Attorney General Todd Rokita is warning Hoosier nurses to be alert to phone calls from scammers claiming they must pay a large amount of money to avoid a license suspension.
“When I took the oath of office earlier this year, I promised Hoosiers I would prioritize their safety and well-being,” said Attorney General Rokita. “Protecting consumers from the insidious schemes of scammers is an important part of that mission.”
The Office of Attorney General’s Consumer Protection Division has learned of numerous complaints from Hoosiers reporting a scam in which an individual pretends to be an FBI agent and claims that the consumer’s nursing license has been suspended due to a drug-trafficking-and-money-laundering investigation.
The scammer then requests the licensee electronically wire a government security bond fee of several thousand dollars to the caller in order to reinstate the license. Demands for payment have also been made via fax, with letterhead made to appear as if it originated from the U.S. Department of Justice and/or the Indiana Professional Licensing Agency. The communications, which can appear quite legitimate, include demands for the consumers’ license numbers.
In some instances, the scammers have been able to “spoof” the telephone number from which the call is being made to make it appear to come from the Indiana Professional Licensing Agency.
“In this case, there is a particular ugliness in the fact that these wrongdoers have specifically targeted nurses,” Attorney General Rokita said. “They are trying to defraud professional men and women whose whole lives are wrapped up in caring for their neighbors during times of greatest need and vulnerability.”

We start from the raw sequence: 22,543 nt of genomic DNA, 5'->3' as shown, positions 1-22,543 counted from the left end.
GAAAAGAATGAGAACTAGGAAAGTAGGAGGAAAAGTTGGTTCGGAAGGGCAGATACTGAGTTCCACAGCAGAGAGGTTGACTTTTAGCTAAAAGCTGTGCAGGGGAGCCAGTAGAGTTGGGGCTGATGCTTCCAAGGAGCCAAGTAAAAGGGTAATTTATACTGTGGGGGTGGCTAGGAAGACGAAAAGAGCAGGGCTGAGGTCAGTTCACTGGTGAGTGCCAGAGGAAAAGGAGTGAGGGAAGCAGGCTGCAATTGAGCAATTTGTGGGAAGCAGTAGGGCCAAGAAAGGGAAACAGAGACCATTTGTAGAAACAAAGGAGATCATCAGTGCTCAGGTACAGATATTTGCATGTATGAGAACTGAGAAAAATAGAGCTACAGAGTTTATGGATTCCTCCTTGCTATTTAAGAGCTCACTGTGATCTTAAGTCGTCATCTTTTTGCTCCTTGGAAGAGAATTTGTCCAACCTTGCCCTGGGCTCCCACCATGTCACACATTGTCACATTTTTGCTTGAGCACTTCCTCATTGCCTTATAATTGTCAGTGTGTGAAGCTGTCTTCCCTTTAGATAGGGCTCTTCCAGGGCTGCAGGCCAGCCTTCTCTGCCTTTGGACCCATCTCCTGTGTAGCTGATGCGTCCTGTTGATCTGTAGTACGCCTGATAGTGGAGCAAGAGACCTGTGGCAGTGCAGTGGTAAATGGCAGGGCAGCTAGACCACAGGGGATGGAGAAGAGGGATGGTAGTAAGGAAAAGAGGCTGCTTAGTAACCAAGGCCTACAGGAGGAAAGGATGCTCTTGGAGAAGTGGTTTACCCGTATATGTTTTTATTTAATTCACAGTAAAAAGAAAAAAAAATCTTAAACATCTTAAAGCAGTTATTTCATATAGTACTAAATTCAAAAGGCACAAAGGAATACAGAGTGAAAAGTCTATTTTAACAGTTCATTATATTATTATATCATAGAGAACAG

Attorney General Rokita offers the following tips to avoid license scams:
- Be wary of callers who specifically ask you to pay by wire transfer. This type of payment is a red flag and is difficult to trace or reverse.
- Check your license status online at https://www.in.gov/pla/license/free-search-and-verify/.
- Be suspicious of any demands for large dollar amounts to be immediately paid while an investigation is pending. While licensing boards may issue fines for the violation of licensing statutes, fines are limited to $1,000 per violation, and they may only be issued after a final order is issued after a final adjudication of an administrative complaint.
- Be suspicious of any demands for payment delivered by fax or telephone. Licensing boards send final orders requiring the payment of fines by mail to the licensee’s addresses on file with the board.
- Be suspicious of any high-pressure tactics.
- If you suspect fraudulent activity, do not provide any personal information and end the call. Contact the Indiana Professional Licensing Agency at 317-234-2043 or email@example.com.
If consumers believe they have been victims of deceptive or fraudulent business practices, they can also file consumer complaints at https://www.in.gov/attorneygeneral/2426.htm.